Last spring, I stumbled upon a cocktail recipe for a French Tart. It's a simple drink to make with wonderfully complex flavors. Since then, I've been obsessed with making it into a confection. And I think I've done it!
The drink recipe (found here) has fresh grapefruit juice, simple syrup made with fresh rosemary, a splash of fresh lemon juice, vodka and St Germain. When you make the rosemary simple syrup in advance (and it really is very simple to do), throwing together this drink in a shaker is easy and will still be impressive to your friends and family. And what better drink to wish for warmer temperatures (c'mon Reno and/or winter weather)?
So while the drink recipe is surprisingly easy to throw together, the recipe for this confection took me a long time to create. The biggest issue was controlling the amount of water that is naturally in fresh squeezed grapefruit juice. Because you are creating a confection that must be shelf stable for a minimum of three weeks, even with dairy products present, the chemistry of the interior is very important. And water is easily the biggest enemy in creating a wonderful chocolate. I toyed with the idea of using a grapefruit essential oil, but that just isn't my style. I like using the ingredients as they're found in nature whenever possible.
This lead me to create something other than my usual truffle made of a ganache base. Instead, this month I present the French Tart jelly. This jelly is made with fresh grapefruit juice, rosemary, lemon juice, vodka, St Germain and pectin, not gelatin. One reason being the natural source of gelatin, but the real reason is the texture. The texture of a pectin jelly is so addictive. You can thank French pâte de fruits for my addiction to that texture!
We're so excited the holiday season that I couldn't just create one flavor for the holidays. And these are traditional favorites with a modern look.
The Peppermint truffle takes a dark chocolate ganache made with our French 56% dark chocolate and we fold in a natural peppermint oil. It may be the perfect ending for too much holiday food since peppermint is known to settle tummies. Or at least that's what heard in the kitchen!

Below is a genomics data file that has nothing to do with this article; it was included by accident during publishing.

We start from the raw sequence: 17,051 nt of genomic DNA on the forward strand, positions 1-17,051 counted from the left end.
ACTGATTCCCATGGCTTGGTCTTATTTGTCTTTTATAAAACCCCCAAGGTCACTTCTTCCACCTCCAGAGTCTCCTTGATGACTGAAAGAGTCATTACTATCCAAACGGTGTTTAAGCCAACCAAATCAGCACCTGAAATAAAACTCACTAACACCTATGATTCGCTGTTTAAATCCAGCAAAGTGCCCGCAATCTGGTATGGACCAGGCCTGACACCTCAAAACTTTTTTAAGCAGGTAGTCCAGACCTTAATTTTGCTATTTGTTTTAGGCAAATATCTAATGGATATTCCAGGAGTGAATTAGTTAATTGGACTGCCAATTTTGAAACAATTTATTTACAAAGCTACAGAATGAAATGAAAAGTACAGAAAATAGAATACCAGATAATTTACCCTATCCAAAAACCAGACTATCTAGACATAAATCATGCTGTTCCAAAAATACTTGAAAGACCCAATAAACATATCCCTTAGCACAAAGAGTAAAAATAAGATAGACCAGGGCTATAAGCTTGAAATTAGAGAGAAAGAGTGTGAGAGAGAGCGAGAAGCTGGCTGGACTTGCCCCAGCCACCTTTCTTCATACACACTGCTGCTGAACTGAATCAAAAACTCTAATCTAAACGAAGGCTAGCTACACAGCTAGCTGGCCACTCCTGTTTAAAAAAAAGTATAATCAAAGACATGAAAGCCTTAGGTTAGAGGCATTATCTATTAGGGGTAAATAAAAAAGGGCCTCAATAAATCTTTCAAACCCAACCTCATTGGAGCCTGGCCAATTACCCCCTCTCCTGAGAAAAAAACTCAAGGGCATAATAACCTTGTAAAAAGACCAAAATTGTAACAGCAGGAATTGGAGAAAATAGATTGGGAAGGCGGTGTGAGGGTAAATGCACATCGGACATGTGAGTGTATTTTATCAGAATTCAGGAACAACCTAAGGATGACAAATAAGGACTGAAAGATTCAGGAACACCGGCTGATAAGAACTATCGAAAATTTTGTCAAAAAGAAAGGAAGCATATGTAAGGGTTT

The second flavor is our Eggnog truffle. It's a local eggnog, brandy and a splash of cinnamon. While the peppermint may be a cooling flavor, this one will certainly warm you up! Just in time since it's snowing as I'm writing this.
I'm keeping this short - 'tis the season for me to be working like crazy. And so off I go!
For our next Sugar Love University course, we're exploring New World (Latin) flavors since that's where our chocolate obsession began and that's where some interesting things are now happening in the food world. The jungles of the Central America and the deep forests of the Amazons are beginning to shine again for their interesting ingredients and flavor profiles. Let's discover a small portion of those together at our event that we're pairing with Branded Hearts Distillery (click here for tickets).
So what spices have we chosen for the Spiced Truffle this month? A wonderful and dark, almost raisin-like, sweet and very-long tasting heat. There is a reason why this pepper is often paired with duck, mushrooms and lamb. Then, because most people are expecting a kick from something called a Spiced Truffle, a dash of cayenne pepper is added for that necessary punch.